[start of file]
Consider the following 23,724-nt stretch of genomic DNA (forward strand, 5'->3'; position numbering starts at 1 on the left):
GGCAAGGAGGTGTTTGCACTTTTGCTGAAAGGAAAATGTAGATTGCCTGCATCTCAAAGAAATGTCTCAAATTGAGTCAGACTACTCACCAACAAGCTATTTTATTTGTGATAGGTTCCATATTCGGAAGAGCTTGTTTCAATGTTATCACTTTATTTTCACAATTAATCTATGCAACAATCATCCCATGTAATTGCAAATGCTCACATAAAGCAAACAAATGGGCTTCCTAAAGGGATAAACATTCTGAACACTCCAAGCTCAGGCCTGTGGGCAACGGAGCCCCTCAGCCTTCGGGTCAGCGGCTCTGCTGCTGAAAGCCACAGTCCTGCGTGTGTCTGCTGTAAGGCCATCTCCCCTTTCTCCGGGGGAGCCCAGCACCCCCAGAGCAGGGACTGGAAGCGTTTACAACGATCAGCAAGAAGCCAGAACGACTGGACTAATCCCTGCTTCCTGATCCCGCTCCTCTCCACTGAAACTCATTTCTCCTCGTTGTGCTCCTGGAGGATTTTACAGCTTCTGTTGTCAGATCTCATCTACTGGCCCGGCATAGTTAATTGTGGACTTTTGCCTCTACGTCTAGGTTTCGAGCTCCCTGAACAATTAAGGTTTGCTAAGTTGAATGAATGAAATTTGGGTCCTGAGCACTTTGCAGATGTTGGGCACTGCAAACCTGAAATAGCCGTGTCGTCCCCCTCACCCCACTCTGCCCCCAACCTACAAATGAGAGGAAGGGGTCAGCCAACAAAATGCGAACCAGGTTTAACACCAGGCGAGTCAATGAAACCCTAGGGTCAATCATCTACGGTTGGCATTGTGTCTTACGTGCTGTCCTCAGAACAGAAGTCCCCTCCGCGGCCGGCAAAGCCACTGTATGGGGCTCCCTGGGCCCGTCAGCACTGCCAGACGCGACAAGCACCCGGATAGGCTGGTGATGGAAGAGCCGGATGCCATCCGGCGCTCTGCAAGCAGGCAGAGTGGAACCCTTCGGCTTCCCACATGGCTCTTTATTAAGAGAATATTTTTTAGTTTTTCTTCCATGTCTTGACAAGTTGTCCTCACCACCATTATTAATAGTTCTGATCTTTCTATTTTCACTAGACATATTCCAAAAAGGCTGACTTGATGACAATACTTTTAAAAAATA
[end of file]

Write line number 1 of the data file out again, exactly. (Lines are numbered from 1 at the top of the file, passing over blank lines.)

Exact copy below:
Consider the following 23,724-nt stretch of genomic DNA (forward strand, 5'->3'; position numbering starts at 1 on the left):